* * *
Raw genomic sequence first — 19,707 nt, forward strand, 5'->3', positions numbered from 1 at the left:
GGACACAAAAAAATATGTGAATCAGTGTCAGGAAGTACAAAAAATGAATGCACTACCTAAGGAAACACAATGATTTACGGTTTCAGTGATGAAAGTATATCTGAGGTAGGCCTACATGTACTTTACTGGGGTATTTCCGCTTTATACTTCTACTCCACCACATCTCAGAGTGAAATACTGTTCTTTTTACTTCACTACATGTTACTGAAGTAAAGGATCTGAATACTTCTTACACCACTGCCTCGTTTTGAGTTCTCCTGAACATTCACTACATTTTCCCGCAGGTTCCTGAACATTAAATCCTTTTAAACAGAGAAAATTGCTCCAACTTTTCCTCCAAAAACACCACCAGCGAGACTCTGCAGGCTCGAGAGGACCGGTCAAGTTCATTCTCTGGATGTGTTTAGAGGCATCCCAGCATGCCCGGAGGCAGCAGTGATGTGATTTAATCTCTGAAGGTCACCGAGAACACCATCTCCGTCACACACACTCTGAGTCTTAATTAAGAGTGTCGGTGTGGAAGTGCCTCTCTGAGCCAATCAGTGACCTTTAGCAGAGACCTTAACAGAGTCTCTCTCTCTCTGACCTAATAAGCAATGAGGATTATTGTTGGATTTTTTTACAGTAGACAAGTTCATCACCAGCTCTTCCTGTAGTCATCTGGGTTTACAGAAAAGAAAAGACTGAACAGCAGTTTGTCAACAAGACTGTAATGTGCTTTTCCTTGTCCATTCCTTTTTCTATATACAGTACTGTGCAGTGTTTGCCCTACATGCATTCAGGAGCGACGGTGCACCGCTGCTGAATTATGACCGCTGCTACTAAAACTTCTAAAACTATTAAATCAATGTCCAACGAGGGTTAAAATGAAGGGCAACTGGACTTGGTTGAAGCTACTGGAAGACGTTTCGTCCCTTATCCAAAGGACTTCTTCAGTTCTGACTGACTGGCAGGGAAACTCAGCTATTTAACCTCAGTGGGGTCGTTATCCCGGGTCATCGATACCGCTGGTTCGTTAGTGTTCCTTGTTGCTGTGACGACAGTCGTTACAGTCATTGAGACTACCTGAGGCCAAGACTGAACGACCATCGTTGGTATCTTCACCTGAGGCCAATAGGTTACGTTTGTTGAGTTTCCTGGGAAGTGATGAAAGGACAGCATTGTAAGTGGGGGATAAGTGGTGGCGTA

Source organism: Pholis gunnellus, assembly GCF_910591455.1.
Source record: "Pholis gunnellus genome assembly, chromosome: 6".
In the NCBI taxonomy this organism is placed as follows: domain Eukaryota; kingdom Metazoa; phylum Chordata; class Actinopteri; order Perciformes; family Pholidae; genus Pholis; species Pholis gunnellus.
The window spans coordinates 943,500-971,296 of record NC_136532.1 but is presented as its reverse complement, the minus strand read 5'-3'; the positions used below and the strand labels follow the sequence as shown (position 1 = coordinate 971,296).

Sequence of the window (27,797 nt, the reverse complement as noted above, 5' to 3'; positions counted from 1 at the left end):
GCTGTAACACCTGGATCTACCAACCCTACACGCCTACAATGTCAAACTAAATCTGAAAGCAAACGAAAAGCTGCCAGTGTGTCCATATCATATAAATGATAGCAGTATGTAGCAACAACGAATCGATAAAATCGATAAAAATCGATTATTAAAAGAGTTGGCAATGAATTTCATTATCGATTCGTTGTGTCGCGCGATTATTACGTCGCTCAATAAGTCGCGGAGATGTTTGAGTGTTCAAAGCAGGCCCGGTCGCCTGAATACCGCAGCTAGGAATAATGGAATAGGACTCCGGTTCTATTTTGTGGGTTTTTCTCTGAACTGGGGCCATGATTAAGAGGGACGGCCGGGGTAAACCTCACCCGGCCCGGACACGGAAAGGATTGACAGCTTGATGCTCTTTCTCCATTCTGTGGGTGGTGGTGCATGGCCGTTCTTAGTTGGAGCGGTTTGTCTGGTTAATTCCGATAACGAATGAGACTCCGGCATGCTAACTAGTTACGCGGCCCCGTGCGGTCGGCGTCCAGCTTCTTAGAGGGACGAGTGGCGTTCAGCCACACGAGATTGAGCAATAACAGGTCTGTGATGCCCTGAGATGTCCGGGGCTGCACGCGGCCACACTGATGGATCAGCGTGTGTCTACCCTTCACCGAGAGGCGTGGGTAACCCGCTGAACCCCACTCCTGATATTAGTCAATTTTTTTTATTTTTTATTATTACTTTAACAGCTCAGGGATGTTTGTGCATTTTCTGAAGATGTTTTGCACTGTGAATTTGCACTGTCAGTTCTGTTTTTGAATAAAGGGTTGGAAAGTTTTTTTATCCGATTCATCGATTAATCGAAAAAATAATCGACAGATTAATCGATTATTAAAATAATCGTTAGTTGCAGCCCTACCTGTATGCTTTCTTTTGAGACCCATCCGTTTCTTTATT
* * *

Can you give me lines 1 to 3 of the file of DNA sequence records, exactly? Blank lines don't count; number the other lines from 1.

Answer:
Raw genomic sequence first — 19,707 nt, forward strand, 5'->3', positions numbered from 1 at the left:
GGACACAAAAAAATATGTGAATCAGTGTCAGGAAGTACAAAAAATGAATGCACTACCTAAGGAAACACAATGATTTACGGTTTCAGTGATGAAAGTATATCTGAGGTAGGCCTACATGTACTTTACTGGGGTATTTCCGCTTTATACTTCTACTCCACCACATCTCAGAGTGAAATACTGTTCTTTTTACTTCACTACATGTTACTGAAGTAAAGGATCTGAATACTTCTTACACCACTGCCTCGTTTTGAGTTCTCCTGAACATTCACTACATTTTCCCGCAGGTTCCTGAACATTAAATCCTTTTAAACAGAGAAAATTGCTCCAACTTTTCCTCCAAAAACACCACCAGCGAGACTCTGCAGGCTCGAGAGGACCGGTCAAGTTCATTCTCTGGATGTGTTTAGAGGCATCCCAGCATGCCCGGAGGCAGCAGTGATGTGATTTAATCTCTGAAGGTCACCGAGAACACCATCTCCGTCACACACACTCTGAGTCTTAATTAAGAGTGTCGGTGTGGAAGTGCCTCTCTGAGCCAATCAGTGACCTTTAGCAGAGACCTTAACAGAGTCTCTCTCTCTCTGACCTAATAAGCAATGAGGATTATTGTTGGATTTTTTTACAGTAGACAAGTTCATCACCAGCTCTTCCTGTAGTCATCTGGGTTTACAGAAAAGAAAAGACTGAACAGCAGTTTGTCAACAAGACTGTAATGTGCTTTTCCTTGTCCATTCCTTTTTCTATATACAGTACTGTGCAGTGTTTGCCCTACATGCATTCAGGAGCGACGGTGCACCGCTGCTGAATTATGACCGCTGCTACTAAAACTTCTAAAACTATTAAATCAATGTCCAACGAGGGTTAAAATGAAGGGCAACTGGACTTGGTTGAAGCTACTGGAAGACGTTTCGTCCCTTATCCAAAGGACTTCTTCAGTTCTGACTGACTGGCAGGGAAACTCAGCTATTTAACCTCAGTGGGGTCGTTATCCCGGGTCATCGATACCGCTGGTTCGTTAGTGTTCCTTGTTGCTGTGACGACAGTCGTTACAGTCATTGAGACTACCTGAGGCCAAGACTGAACGACCATCGTTGGTATCTTCACCTGAGGCCAATAGGTTACGTTTGTTGAGTTTCCTGGGAAGTGATGAAAGGACAGCATTGTAAGTGGGGGATAAGTGGTGGCGTA

Source organism: Pholis gunnellus, assembly GCF_910591455.1.